Since Prime Minister Kyriakos Mitsotakis was elected into the Maximos Mansion in 2019, the nation’s per capita GDP expanded 7%, outpacing major economies, including Germany (1%), France (1%), Italy (2%), Spain (-2%), UK (1%) and the US (4%), according to data compiled by Bloomberg. Non-performing loans as a percentage of total loans for Greek banks, the measure of banking sector health, fell to 6.8% from 47% in 2017 and the lowest since 2011. The non-performing loan ratio was reduced by at least 32 percentage points, a magnitude of improvement unsurpassed by the banking industry anywhere, according to data compiled by Bloomberg.

The turnaround is captured by the Bloomberg Country Risk Political Score for Greece, which measures a country’s ability and/or commitment to service its debt and/or cause turbulence in the foreign-exchange market was compiled in 2009. Greece with a political risk score of 49 improved 25% in the three years after Mitsotakis took office, outperforming Germany (82, -2%), France (86, 0%), Spain (67, -1%), UK (91, -1%), US (87, -2%) and Italy (44, -8%), according to data compiled by Bloomberg.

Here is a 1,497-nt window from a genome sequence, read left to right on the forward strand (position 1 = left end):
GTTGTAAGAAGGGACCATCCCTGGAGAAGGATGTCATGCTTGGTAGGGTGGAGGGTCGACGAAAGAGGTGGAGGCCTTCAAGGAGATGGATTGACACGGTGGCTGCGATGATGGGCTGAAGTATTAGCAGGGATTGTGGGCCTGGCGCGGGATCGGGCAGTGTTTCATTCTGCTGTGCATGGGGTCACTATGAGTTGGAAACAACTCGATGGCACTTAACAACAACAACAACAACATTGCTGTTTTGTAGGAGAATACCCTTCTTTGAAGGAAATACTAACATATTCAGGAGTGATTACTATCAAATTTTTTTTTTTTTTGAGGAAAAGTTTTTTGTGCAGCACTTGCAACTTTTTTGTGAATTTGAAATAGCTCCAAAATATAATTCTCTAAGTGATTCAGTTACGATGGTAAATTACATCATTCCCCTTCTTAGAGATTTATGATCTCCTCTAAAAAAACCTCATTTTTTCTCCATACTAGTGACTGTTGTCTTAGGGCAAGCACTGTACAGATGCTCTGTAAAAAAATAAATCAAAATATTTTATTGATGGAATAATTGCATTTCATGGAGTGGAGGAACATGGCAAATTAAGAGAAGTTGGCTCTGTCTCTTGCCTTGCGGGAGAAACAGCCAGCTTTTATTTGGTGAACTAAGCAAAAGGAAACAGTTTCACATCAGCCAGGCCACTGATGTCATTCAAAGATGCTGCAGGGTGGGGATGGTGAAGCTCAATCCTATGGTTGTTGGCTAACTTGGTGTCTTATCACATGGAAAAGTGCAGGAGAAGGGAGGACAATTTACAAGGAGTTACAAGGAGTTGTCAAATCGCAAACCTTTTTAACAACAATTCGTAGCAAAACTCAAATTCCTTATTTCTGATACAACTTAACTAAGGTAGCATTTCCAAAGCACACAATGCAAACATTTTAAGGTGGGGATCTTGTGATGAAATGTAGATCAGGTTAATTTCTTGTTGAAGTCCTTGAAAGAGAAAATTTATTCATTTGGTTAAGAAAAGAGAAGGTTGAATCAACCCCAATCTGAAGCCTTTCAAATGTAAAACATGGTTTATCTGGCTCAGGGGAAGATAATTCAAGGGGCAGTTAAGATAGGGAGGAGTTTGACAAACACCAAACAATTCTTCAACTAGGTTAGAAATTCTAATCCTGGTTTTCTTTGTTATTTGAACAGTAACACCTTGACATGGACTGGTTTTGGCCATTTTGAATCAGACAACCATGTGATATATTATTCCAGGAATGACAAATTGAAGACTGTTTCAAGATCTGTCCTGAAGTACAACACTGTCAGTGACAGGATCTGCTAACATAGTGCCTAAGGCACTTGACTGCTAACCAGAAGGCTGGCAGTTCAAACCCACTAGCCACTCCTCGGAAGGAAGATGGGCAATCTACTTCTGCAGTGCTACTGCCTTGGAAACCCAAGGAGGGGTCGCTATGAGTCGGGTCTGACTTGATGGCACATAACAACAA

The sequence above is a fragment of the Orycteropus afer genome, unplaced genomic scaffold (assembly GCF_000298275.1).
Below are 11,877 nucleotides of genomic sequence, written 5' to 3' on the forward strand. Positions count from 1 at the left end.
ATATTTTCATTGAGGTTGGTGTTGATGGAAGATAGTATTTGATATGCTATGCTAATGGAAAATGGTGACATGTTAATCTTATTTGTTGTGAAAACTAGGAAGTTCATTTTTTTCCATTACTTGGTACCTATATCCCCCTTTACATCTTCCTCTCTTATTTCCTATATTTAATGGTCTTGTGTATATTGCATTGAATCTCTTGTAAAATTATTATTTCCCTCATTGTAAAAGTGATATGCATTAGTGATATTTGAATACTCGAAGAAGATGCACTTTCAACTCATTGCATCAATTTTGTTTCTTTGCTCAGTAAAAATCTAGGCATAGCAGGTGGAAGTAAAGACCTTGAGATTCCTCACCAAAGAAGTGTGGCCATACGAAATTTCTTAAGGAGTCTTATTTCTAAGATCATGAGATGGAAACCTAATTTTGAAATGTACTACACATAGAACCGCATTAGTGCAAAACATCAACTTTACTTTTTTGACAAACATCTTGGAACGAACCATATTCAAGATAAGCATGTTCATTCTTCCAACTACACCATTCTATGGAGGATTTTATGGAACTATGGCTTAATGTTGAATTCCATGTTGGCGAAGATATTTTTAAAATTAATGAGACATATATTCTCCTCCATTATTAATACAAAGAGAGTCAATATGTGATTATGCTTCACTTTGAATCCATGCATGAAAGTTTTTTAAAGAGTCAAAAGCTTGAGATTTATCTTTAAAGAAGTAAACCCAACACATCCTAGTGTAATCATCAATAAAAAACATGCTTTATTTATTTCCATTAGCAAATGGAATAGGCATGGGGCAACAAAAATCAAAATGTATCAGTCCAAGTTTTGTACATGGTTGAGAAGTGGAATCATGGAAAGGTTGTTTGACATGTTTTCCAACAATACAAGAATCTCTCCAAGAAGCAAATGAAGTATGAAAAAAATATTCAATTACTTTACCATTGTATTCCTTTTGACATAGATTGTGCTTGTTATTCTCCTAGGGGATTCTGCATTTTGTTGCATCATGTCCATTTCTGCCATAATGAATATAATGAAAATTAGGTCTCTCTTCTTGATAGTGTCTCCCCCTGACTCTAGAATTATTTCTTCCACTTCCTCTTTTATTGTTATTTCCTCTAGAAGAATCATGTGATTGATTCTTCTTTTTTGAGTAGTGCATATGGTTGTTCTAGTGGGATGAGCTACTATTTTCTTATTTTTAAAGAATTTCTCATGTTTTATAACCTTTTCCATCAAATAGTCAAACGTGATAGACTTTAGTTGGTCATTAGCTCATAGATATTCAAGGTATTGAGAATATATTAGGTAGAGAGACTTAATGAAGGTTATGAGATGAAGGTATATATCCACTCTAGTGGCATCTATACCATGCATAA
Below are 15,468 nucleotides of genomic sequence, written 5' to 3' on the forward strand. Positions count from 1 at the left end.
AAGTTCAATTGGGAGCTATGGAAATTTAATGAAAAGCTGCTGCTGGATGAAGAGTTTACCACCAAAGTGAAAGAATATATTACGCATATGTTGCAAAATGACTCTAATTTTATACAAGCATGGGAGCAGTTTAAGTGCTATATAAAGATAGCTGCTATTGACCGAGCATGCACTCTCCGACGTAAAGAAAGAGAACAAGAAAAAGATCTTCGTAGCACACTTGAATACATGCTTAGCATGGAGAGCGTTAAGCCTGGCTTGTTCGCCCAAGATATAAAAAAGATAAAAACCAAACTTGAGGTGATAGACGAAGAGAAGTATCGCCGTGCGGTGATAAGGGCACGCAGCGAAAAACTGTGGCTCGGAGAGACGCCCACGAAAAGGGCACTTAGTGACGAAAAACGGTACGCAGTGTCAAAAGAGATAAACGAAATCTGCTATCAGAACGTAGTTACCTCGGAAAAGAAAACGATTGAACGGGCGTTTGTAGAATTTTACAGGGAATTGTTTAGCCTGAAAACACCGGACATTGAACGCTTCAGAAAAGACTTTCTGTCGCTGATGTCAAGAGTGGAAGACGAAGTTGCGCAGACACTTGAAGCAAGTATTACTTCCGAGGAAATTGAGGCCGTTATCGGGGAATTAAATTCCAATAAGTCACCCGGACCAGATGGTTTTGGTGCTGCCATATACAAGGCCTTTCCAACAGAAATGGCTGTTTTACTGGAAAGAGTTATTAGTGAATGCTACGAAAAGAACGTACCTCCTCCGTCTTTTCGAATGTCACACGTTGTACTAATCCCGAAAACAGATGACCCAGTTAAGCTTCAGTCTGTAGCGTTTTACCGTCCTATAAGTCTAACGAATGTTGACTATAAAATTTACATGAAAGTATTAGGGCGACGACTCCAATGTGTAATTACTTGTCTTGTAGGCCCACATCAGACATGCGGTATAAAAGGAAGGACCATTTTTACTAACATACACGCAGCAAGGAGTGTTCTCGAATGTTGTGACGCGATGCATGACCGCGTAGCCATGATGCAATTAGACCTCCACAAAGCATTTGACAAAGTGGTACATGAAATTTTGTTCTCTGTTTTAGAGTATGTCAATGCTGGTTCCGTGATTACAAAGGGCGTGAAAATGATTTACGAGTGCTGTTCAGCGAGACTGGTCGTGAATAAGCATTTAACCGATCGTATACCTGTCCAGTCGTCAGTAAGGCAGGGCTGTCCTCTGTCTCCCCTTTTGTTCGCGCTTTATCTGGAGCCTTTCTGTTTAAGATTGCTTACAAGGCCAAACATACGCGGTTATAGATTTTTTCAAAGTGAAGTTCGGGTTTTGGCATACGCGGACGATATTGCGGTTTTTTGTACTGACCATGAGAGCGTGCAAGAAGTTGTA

“We used to be the basket case of Europe,” Mitsotakis said in an interview at the Maximus Mansion in Athens earlier this week. “Now, we’re the second-fastest growing economy in the Eurozone” with robust tourism, “record foreign direct investment” led by Microsoft Corp. and a burgeoning film industry. The 55-year-old, Harvard-educated Mitsotakis said “Greece has gained a brand,” increasingly defined by technology companies that will make the country a regional center for education and healthcare.

To be sure, Greece’s per capita GDP and political score are still smaller than for most European neighbors. “We have corrected microeconomic balances and this is reflected in this data, but we have a lot to do on institutions” such as “delays in infrastructure,” Yannis Stournaras, governor of the Bank of Greece, said at the central bank’s office earlier this week. “I think this is one of the reasons that credit-rating organizations do not upgrade us. This terrible accident,” when colliding trains south of the Tempe Valley caused the deadliest rail disaster in Greek history in February “is proof of this.”